- Ambiguous Situation: It's unclear just how he managed to end up on Earth-38, since he apparently can't actually travel between Universes.
- Arc Villain: Of the 2017 crossover between Supergirl and The Flash
- Blue-and-Orange Morality: The Music Meister traps Barry and Kara in a dream world where they could potentially be killed and steals their powers so he can rob a bank. The reason he put everyone through this was to teach Barry and Kara the importance of love, and as a side benefit help Wally get his confidence back. Once they learn the lesson and wake up, he's satisfied that his work is done and leaves to teach someone else a lesson.
- Canon Immigrant: Technically. He debuted on Batman: The Brave and the Bold before making his way onto CW's Arrowverse, but he has yet to make an appearance in the source material.
- Captured on Purpose: He allows himself to be captured by the D.E.O. so that he can snatch the inter-dimensional transporter and escape to Earth-1. He later effortlessly breaks out the Pipeline at S.T.A.R. Labs.
- Casting Gag: Played by Grant Gustin & Melissa Benoist's former coworker.
- Civvie Spandex: This Music Meister dresses in mostly normal looking clothes, unlike his Batman: The Brave and the Bold counterpart who has a notorious habit of frequently changing outfits.
- Composite Character: His god-like powers and prankster nature make him more like Mr. Mxyzptlk.
- Early-Bird Cameo: He's mentioned in the possible future visited by Barry before appearing in person in the crossover.
- Evil Is Hammy: He's very theatrical and cheeky, much like his animated counterpart.
- Evil Wears Black: Music Meister dresses in various shades of black, save a red handkerchief.
- Good All Along: Ultimately, the reason he did everything was to help the heroes deal with their personal problems.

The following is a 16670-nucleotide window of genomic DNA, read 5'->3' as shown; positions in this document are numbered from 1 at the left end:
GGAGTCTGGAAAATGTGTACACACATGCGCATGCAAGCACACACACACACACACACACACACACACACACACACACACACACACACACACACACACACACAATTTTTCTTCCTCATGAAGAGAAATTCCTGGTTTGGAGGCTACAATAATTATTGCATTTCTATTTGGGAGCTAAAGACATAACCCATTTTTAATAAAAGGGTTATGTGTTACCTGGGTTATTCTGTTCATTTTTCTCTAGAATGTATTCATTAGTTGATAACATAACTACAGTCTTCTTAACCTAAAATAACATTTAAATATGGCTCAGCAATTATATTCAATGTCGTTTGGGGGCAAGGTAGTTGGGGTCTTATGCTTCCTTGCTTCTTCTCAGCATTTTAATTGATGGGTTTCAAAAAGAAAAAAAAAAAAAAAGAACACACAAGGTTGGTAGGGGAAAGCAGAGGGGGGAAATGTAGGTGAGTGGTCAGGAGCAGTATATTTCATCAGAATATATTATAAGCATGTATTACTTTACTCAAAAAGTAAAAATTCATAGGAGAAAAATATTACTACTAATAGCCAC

- Great Gazoo: Shows up out of nowhere to teach Kara and Barry a lesson, and then vanishes without explaining who or what he is.
- Humanoid Abomination: He has a long list of reality defying powers and says that the heroes wouldn't even understand where he's from or what he is.
- Hypnotic Eyes: He can send people into a coma. When he does his eyes flash.
- Inexplicably Awesome: He refuses to explain what he is.
- In Name Only: He shares virtually no common traits with the original Music Meister; in fact, he seems to take more after Mr. Mxyzptlk than his namesake.
- Lotus-Eater Machine: He sends Kara and Barry into a musical film fantasy.
- Magic Eye: His eyes possess the ability to send people into a coma.
- Medium Awareness: He claims to be aware of everything, and does have knowledge of cultures throughout The Multiverse.
- Movie Superheroes Wear Black: His animated counterpart had multiple costumes colored green and purple. Here, he wears a black suit.
- Musical World Hypotheses: His comatose victims are placed into a shared dream, where they must fulfill certain conditions in order to escape. In "Duet" he places Kara and Barry into a musical film scenario coincidentally informed by their fond memories of the genre.
- The Music Meister: In a different way to the Trope Namer who he's based off. This Music Meister sends his victims into a coma where they end up in a shared dream, and the only way to escape is to fulfill certain conditions (in Barry and Kara's case, singing).
- Mysterious Past: Nothing is known about what he is, or where he's from, and he refuses to shed any light on these questions.
- Nice Guy: While he's a Sink-or-Swim Mentor with enigmatic motives, he's a Shipper on Deck for Barry and Iris, and Kara and Mon-El, as well as telling Wally that he's a big fan.
- He also seems to genuinely enjoy the chance to sing and dance with the other characters in Barry and Kara's dream-state, and speaks kindly to them and to Wally.
- The Omniscient: He's aware of what's happening to characters on both Earths-1 and 38, implying he's also aware of the entire Multiverse.
- Power Nullifier: While in the Music Meister's coma, superheroes will have lost their powers.
- Power Parasite: Somehow, he was able to drain Kara and Barry's powers through their dream-state. Whether or not it's permanent for him is never stated.
- Reality Warper: He displays the ability to teleport, and is implied to be a 5th-Dimension Imp like Mr. Mxyzptlk (or something else entirely).
- Rogues Gallery Transplant: In his initial appearance on Batman: The Brave and the Bold, he was a Batman villain.
- Shipper on Deck: He plays Cupid for Barry & Iris and Kara & Mon-El. Why? Who knows?
- Super Power Lottery: This Music Meister displays an impressive array of powers. In addition to his traditional music inducing hypnotism, he's also a Power Parasite, a Power Nullifier, displays Medium Awareness, and uses teleportation.
- Tall, Dark, and Snarky: As played by Darren Criss, he's pretty cheeky when he escapes to Earth-1.